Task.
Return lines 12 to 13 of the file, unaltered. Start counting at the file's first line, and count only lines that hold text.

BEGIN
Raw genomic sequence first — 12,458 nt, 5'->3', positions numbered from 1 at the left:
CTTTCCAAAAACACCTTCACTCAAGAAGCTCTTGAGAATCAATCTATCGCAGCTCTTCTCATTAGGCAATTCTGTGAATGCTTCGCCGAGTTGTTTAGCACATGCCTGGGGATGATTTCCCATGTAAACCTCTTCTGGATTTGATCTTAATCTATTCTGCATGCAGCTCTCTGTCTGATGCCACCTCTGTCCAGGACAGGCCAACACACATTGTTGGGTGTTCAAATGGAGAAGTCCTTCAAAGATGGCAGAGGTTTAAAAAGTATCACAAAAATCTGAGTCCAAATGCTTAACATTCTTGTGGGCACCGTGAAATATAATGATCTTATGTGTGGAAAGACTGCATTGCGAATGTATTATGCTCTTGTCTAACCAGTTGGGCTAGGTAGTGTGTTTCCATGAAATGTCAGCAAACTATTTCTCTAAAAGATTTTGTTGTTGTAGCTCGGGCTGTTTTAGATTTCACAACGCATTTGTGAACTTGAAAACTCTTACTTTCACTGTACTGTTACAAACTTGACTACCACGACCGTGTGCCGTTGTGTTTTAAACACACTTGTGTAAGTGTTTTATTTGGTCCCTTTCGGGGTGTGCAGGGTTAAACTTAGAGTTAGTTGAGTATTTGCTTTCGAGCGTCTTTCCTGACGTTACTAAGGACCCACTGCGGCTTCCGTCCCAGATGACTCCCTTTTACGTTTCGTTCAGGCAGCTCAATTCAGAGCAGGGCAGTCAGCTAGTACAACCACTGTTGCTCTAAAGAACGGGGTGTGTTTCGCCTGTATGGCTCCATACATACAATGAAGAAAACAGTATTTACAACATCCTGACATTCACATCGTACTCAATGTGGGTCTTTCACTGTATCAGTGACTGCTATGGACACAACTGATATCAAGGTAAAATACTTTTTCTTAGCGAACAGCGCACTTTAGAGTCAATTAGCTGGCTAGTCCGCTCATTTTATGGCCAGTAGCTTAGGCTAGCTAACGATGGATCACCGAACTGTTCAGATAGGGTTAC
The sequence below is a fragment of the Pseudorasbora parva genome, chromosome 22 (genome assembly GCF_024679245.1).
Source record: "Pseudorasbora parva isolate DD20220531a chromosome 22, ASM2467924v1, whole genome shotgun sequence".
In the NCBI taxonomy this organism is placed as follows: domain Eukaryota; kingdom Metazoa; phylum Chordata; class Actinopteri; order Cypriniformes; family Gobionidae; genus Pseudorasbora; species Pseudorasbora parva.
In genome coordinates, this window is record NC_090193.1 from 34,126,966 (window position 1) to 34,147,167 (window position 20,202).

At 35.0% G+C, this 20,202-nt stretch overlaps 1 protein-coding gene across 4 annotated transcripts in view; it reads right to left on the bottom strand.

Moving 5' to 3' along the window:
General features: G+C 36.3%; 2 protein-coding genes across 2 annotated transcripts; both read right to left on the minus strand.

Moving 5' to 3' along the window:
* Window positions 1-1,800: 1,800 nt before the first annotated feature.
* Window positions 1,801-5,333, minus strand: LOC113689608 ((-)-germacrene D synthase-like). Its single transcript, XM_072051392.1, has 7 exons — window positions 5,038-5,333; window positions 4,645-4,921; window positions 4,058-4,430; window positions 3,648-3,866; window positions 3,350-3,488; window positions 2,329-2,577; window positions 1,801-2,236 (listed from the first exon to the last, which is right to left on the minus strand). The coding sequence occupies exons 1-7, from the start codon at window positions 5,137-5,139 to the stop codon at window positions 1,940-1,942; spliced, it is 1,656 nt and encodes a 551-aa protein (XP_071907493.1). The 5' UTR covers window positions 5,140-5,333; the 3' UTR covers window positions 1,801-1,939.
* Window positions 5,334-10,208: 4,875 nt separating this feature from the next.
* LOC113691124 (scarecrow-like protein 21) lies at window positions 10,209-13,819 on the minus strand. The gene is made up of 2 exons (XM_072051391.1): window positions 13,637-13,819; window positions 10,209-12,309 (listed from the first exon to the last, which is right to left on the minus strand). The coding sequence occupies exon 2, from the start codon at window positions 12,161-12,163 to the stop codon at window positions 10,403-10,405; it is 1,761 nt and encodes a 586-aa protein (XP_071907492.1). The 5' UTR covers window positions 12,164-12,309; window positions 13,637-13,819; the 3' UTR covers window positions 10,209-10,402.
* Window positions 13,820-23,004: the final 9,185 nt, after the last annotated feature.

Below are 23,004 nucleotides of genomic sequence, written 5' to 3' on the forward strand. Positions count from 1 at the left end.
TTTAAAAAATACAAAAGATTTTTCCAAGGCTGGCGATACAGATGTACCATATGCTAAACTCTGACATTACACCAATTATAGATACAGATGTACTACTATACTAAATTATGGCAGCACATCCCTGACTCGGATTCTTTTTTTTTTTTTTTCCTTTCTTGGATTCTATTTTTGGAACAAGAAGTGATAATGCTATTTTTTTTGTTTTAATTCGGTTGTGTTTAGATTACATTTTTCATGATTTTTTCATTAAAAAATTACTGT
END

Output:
* Window positions 1,801-5,333, minus strand: LOC113689608 ((-)-germacrene D synthase-like). Its single transcript, XM_072051392.1, has 7 exons — window positions 5,038-5,333; window positions 4,645-4,921; window positions 4,058-4,430; window positions 3,648-3,866; window positions 3,350-3,488; window positions 2,329-2,577; window positions 1,801-2,236 (listed from the first exon to the last, which is right to left on the minus strand). The coding sequence occupies exons 1-7, from the start codon at window positions 5,137-5,139 to the stop codon at window positions 1,940-1,942; spliced, it is 1,656 nt and encodes a 551-aa protein (XP_071907493.1). The 5' UTR covers window positions 5,140-5,333; the 3' UTR covers window positions 1,801-1,939.
* Window positions 5,334-10,208: 4,875 nt separating this feature from the next.